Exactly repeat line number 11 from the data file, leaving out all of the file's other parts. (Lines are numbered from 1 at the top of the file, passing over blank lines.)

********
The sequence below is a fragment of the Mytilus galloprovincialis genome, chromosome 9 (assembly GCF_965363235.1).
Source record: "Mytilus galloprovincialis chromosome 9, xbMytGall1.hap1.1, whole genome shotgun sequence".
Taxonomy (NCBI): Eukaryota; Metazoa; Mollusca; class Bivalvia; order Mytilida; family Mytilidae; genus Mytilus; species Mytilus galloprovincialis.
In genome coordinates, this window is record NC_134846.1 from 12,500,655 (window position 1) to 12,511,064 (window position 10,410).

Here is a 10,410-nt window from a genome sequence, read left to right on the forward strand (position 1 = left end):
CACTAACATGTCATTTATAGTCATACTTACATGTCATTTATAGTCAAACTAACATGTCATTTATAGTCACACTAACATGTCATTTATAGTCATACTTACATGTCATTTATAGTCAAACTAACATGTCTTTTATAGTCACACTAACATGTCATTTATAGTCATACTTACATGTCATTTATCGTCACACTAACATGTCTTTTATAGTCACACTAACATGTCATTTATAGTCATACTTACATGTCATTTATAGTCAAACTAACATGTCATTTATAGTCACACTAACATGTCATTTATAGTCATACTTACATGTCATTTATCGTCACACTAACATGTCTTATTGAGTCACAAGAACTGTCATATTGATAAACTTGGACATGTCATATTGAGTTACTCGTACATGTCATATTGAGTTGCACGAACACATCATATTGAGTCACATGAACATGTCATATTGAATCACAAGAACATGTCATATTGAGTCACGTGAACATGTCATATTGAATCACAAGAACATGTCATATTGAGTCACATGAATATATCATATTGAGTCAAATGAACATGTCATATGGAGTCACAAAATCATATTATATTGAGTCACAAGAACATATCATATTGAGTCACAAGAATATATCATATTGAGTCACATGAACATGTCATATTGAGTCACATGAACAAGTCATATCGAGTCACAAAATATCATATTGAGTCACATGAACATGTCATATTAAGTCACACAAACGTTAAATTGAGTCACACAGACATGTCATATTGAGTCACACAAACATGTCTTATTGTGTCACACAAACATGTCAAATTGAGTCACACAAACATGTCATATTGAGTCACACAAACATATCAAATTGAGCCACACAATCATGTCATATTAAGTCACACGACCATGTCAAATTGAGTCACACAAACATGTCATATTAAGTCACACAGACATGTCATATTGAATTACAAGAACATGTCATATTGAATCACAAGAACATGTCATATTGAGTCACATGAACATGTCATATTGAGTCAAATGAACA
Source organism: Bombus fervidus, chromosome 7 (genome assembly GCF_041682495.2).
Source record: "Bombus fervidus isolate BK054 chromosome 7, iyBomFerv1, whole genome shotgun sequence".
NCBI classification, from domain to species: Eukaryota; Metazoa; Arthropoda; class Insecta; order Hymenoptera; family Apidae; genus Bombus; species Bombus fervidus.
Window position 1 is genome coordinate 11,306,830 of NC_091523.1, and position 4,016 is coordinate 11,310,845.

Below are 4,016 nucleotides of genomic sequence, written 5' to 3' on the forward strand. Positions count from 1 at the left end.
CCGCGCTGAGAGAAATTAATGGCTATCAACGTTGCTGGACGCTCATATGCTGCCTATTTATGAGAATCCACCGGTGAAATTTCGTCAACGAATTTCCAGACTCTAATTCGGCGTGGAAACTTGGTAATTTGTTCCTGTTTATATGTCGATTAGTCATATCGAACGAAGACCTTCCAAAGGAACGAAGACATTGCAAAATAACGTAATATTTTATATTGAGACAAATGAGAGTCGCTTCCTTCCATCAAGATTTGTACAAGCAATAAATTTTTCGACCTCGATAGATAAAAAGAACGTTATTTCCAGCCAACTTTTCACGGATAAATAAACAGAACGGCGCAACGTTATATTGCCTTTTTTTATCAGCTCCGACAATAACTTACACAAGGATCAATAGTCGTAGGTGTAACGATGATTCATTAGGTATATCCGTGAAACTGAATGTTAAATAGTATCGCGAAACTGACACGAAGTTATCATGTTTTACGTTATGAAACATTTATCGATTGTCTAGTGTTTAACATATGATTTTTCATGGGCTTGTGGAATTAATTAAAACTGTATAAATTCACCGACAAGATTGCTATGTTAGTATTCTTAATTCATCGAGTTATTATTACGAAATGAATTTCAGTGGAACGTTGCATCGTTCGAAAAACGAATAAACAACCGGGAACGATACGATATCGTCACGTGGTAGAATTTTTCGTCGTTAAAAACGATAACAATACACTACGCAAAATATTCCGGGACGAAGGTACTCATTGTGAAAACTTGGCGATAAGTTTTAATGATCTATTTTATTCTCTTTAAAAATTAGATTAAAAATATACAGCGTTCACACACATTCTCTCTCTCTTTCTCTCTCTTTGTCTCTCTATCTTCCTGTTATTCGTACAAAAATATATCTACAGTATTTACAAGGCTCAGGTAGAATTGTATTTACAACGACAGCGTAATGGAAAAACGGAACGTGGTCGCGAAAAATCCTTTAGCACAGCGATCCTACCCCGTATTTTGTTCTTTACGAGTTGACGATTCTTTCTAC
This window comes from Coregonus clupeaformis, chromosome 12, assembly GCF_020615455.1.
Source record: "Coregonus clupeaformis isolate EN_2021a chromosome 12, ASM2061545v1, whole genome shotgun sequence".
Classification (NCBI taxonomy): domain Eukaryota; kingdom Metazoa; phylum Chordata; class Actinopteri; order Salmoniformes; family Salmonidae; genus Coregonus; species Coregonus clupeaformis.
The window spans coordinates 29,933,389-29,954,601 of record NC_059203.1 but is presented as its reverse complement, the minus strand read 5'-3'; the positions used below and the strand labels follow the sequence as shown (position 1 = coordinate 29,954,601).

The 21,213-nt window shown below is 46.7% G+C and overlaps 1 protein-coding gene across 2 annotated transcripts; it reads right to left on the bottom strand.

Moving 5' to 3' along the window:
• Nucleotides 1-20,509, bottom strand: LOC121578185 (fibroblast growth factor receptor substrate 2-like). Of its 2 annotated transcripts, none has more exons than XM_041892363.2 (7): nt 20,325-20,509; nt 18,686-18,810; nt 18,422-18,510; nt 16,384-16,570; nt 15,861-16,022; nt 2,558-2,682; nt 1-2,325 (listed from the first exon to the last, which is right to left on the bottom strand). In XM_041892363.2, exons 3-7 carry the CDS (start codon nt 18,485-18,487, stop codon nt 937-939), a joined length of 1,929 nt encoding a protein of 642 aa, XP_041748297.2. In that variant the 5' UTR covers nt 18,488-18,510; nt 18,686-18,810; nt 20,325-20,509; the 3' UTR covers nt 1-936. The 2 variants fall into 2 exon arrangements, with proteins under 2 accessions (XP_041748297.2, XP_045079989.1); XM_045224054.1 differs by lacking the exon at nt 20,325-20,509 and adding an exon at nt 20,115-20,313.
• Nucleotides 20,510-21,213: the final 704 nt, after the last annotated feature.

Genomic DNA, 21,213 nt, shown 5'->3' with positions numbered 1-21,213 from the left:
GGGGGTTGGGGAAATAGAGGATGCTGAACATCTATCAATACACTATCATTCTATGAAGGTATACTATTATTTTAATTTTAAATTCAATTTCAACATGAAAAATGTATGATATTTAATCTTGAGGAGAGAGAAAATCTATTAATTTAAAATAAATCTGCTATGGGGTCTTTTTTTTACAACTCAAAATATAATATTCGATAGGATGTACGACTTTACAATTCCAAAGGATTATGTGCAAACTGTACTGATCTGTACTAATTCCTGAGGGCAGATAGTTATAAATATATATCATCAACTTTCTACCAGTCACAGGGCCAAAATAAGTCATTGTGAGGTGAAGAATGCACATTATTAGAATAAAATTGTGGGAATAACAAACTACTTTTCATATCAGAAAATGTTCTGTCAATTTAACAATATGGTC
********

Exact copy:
Below are 4,016 nucleotides of genomic sequence, written 5' to 3' on the forward strand. Positions count from 1 at the left end.